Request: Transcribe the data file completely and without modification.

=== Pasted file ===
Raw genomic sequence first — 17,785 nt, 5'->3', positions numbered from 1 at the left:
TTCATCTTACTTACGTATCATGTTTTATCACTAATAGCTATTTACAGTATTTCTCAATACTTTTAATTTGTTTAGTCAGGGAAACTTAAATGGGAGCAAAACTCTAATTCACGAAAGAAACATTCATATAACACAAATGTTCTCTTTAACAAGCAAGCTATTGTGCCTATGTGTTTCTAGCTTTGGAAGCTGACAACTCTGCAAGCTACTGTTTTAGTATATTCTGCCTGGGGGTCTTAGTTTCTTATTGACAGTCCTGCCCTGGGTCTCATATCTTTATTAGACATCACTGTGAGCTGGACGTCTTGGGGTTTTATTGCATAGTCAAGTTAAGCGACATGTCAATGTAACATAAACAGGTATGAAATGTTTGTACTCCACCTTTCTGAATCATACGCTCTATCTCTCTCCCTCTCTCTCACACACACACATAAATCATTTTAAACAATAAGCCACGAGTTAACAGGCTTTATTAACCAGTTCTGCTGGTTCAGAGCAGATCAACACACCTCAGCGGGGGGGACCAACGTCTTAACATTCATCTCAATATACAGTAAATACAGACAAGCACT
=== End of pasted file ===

Raw genomic sequence first — 17,785 nt, 5'->3', positions numbered from 1 at the left:
TTCATCTTACTTACGTATCATGTTTTATCACTAATAGCTATTTACAGTATTTCTCAATACTTTTAATTTGTTTAGTCAGGGAAACTTAAATGGGAGCAAAACTCTAATTCACGAAAGAAACATTCATATAACACAAATGTTCTCTTTAACAAGCAAGCTATTGTGCCTATGTGTTTCTAGCTTTGGAAGCTGACAACTCTGCAAGCTACTGTTTTAGTATATTCTGCCTGGGGGTCTTAGTTTCTTATTGACAGTCCTGCCCTGGGTCTCATATCTTTATTAGACATCACTGTGAGCTGGACGTCTTGGGGTTTTATTGCATAGTCAAGTTAAGCGACATGTCAATGTAACATAAACAGGTATGAAATGTTTGTACTCCACCTTTCTGAATCATACGCTCTATCTCTCTCCCTCTCTCTCACACACACACATAAATCATTTTAAACAATAAGCCACGAGTTAACAGGCTTTATTAACCAGTTCTGCTGGTTCAGAGCAGATCAACACACCTCAGCGGGGGGGACCAACGTCTTAACATTCATCTCAATATACAGTAAATACAGACAAGCACT